In March 2020, during the coronavirus pandemic, researchers from the University of South Australia (UniSA) worked with Canadian drone technology company Draganfly to develop a drone that could remotely detect people in crowds with infectious respiratory conditions such as COVID-19.
Dubbed the “pandemic drone,” it can be fitted with a specialized sensor and computer vision system that can monitor temperature, heart and respiratory rates to detect people sneezing and coughing in crowds, offices, airports, cruise ships, aged care homes and other places where groups congregate.
“There’s a lot of engineering going on right now but the aspiration is to have this in some sort of initial capability within six months. We had always thought the technology could be used for something like this but we also thought that this was something down the track as a nasty possibility,” UniSA’s Defence Chair of Sensor Systems Professor, Javaan Chahl, said in March 2020. “Now, shockingly, we see a need for its use immediately, to help save lives in the biggest health catastrophe the world has experienced in the past 100 years. It might not detect all cases, but it could be a reliable tool to detect the presence of the disease in a place or in a group of people.”
Professor Chahl and his research team achieved global recognition in 2017 when they demonstrated image-processing algorithms that could extract a human’s heart rate from drone video. Since then they have demonstrated that heart rate and breathing rate can be measured with high accuracy within 5-10 meters of people, using drones and at distances of up to 50 meters with fixed cameras. They have also developed algorithms that can interpret human actions such as sneezing and coughing.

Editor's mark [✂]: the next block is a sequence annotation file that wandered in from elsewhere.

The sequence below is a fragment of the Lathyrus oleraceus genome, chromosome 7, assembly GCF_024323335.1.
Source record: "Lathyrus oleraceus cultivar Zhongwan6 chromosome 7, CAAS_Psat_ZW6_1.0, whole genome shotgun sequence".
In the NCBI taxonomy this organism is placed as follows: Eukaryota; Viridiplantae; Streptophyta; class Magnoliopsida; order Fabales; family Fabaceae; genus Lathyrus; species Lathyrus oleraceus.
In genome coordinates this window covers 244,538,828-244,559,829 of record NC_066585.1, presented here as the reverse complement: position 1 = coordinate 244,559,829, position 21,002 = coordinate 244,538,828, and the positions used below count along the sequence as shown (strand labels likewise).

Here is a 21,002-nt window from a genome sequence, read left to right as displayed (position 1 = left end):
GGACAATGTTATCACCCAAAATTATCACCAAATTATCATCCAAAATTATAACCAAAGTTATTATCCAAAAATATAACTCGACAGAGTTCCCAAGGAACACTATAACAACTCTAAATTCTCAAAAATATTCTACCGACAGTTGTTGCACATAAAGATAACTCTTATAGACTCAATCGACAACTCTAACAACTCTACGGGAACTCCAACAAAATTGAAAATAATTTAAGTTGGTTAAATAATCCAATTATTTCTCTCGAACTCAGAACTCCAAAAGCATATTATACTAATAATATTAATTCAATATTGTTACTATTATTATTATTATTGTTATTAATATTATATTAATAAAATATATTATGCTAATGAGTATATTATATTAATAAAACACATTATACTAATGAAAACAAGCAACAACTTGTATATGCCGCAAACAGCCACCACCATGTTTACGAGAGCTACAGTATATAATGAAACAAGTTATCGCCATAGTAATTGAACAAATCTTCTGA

The research has previously looked at using drones to monitor and react to elderly falls, look for signs of life in war zones or following a natural disaster and monitoring the heart rate of babies in neonatal incubators.
The two parties agreed to immediately start integrating commercial, medical and government customers. They added the technology was being adapted and fast-tracked to potentially become a viable screening tool for the COVID-19 pandemic. After that, such drones could prove valuable in big cities’ health toolkits, helping them more effectively manage population health issues.
On the heels of the coronavirus pandemic, it would be relatively easy to procure at least one drone for the city — helping its health department manage outcomes. Any result such drone delivers would be a win for the man/woman behind the idea of getting it in the first place. Better yet, it would prepare the city for future outbreaks, while also providing health workers with assistance during the flu season.
If there is no Draganfly distributor in your country, you may consider signing up to become one. With a focus on government clients and with a good PR/marketing campaign — and riding on the heels of the coronavirus pandemic — selling such smart, health-detecting drones should be relatively easy. For an even easier sell, you may want to add the fact that it could also be useful during the flu season. Alternatively, you may want to consider buying one or a few of these drones for your company and then renting it — or selling it as a service — to the city when there is a demand for it. Again, there's regular flu season.